first person

PUBLISHED : Thursday, 27 July, 2006, 12:00am
UPDATED : Thursday, 27 July, 2006, 12:00am

Rarteo Lo China-Keung, 41, is president of the Hong Kong Cat Lovers' Society, which is staging its first Cat Expo at the Hong Kong Convention and Exhibition Centre on August 5 and 6.


From a Chinese point of view, a dog is more like a foreigner. When they meet you they show affection, like foreigners who hug and kiss each other warmly.


A cat will smell you a little bit, walk by and may rub against you and that's it. This is more similar to the Chinese way. Cats never use big actions. They still care about you, but don't do the showy stuff.


I have been keeping cats for about 13 years. I have two British short-haired cats and a domestic long-haired cat. I used to show my cats when they were young, but now they are old and they have retired.


People say they prefer dogs because they have definite personalities, but all my cats have personalities. One likes slippers very much, especially old smelly slippers. Another is deaf and lives in a very calm world. We think she has been deaf since birth. At first we thought she was brave because she was not startled by loud noises, but then we realised it was because she couldn't hear anything. The third is just like a dog and spends a lot of time around us.


I like cats better than dogs, and the city way of life here is much better for cats. People work long hours. They go out early in the morning and come back late at night. A cat still needs attention but less care. They don't need the space or the outdoor walks and exercise. They can use any free space in your home to get their exercise.


I was one of the founders of the Hong Kong Cat Lovers' Society. We formed in November 1997 and I became president in 1999.


During that time, I have seen a very sharp increase in cats in pet shows and in pet shops.


Eight or 10 years ago when you walked around a pet shop, 95 per cent of the animals were dogs. Now when you go to a pet shop 95 per cent of them have a glass cabinet with cats inside.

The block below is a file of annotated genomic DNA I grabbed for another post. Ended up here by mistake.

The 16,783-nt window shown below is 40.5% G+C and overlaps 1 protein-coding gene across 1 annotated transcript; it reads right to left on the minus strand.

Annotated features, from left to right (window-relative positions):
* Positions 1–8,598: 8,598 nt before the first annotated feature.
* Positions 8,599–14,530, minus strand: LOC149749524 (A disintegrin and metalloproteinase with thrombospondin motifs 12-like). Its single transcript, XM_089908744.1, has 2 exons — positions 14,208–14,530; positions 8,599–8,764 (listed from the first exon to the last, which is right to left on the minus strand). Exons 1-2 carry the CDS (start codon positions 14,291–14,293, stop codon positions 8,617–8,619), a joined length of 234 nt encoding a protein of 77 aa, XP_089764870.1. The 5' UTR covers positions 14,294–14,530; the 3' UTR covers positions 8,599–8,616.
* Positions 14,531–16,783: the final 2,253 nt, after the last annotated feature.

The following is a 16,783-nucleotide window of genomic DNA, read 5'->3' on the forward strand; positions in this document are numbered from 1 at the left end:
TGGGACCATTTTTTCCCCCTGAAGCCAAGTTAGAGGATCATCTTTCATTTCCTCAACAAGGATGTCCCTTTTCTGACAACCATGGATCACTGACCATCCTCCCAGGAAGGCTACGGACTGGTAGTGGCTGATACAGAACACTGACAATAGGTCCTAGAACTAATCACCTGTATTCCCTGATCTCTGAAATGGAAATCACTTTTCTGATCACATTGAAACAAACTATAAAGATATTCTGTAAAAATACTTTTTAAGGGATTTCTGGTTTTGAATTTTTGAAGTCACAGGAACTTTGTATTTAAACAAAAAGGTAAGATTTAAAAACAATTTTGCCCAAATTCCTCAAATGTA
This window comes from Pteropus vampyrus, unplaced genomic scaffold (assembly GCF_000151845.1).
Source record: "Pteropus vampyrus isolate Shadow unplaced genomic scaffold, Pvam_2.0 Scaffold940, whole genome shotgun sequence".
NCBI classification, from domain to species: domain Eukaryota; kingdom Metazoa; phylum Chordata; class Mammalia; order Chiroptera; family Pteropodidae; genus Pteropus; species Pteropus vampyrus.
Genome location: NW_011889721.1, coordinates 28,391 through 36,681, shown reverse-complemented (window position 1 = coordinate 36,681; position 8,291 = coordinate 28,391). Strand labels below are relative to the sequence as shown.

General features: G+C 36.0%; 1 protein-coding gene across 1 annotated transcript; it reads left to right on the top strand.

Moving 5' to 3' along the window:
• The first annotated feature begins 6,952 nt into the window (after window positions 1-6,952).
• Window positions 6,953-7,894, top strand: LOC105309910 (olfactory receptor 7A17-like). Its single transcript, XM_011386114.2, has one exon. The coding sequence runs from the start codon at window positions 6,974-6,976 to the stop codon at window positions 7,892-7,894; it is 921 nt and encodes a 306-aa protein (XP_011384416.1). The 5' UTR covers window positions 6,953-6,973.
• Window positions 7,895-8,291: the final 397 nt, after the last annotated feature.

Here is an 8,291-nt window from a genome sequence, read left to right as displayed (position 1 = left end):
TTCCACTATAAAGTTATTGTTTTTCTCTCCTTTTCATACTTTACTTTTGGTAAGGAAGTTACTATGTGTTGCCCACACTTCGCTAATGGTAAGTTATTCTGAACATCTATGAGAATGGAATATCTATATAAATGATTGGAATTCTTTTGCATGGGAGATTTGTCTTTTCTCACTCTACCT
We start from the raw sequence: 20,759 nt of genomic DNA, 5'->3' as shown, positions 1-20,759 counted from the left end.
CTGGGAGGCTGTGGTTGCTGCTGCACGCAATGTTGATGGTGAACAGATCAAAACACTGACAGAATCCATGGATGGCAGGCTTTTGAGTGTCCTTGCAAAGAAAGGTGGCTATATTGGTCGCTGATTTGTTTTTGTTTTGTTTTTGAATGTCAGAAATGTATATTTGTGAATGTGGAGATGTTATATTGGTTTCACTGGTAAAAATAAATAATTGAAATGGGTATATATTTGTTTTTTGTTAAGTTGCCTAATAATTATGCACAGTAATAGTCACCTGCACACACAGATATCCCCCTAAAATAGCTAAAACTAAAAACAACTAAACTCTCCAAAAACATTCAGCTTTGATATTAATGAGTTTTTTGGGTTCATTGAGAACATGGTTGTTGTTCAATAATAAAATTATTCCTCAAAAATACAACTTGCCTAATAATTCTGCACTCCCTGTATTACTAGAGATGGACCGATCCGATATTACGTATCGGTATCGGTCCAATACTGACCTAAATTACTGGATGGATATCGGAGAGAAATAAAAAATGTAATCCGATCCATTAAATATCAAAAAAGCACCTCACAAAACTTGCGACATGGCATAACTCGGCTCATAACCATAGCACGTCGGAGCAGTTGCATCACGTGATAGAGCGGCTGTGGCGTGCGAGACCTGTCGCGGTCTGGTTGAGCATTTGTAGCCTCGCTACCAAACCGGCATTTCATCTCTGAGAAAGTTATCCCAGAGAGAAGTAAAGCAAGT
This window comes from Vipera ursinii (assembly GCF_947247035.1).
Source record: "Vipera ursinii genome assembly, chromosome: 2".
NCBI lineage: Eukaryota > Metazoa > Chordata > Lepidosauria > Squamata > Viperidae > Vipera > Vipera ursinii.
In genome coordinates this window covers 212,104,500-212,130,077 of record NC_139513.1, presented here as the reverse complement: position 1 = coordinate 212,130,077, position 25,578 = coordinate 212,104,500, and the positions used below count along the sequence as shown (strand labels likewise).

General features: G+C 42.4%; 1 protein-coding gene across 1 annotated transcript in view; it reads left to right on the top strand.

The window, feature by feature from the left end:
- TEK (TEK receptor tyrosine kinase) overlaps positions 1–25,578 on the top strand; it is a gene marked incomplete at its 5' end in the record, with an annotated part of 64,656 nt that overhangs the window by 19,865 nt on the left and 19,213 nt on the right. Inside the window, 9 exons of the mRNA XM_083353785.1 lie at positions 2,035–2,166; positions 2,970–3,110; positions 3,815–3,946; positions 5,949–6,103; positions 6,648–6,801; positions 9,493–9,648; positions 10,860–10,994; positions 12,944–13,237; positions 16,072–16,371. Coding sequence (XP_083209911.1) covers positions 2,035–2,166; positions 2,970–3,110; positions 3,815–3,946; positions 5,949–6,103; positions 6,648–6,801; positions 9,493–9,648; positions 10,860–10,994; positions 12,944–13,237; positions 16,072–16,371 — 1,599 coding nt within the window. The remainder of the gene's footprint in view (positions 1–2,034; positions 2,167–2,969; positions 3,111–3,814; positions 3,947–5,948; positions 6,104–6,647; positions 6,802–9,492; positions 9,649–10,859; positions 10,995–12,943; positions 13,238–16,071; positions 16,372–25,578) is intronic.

As a society we have been running cat shows since 1998, but the event on August 5 and 6 will be our first expo. Our mother club, the Cat Fanciers' Association in the US, is celebrating its100th anniversary and it is also our club's 10th championship cat show, which is the reason we decided to have a big celebration and do something different.


It will be more of a cultural event than a commercial one with several different displays. There will be an exhibition of paintings of cats by 24 local artists - some of them very famous - and a collection showcase, displaying things with a cat theme which our members have collected or been sent as gifts from all over the world.


The society has also co-organised something with a non-profit-making company called Cat City and the Cat of Fortitude. This is a very special organisation in which half the workers are disabled. It produces a series of products based on seven cat cartoon characters all of which have different disabilities.


They will set up something like a playground in which people will be invited to take part in role-playing games in which they are blindfolded and then have to make their way through an obstacle course. It is aimed as showing people what life is like for a blind person. I think it will give a very good signal to the community.


Our fifth event we are calling a big parade. We have 44 recognised cat breeds in our organisation and we are getting together some educational material, photographs and text on each breed.


There are no evil connotations about cats in Chinese culture as there are in western culture, but some people are still scared of cats. When they talk about cats, they say cats are cruel, they will scratch you. We hope the expo will show people the benefits of keeping cats.


Details about Cat of Fortitude's work can be found on the website www.pof-gallery.com.


 

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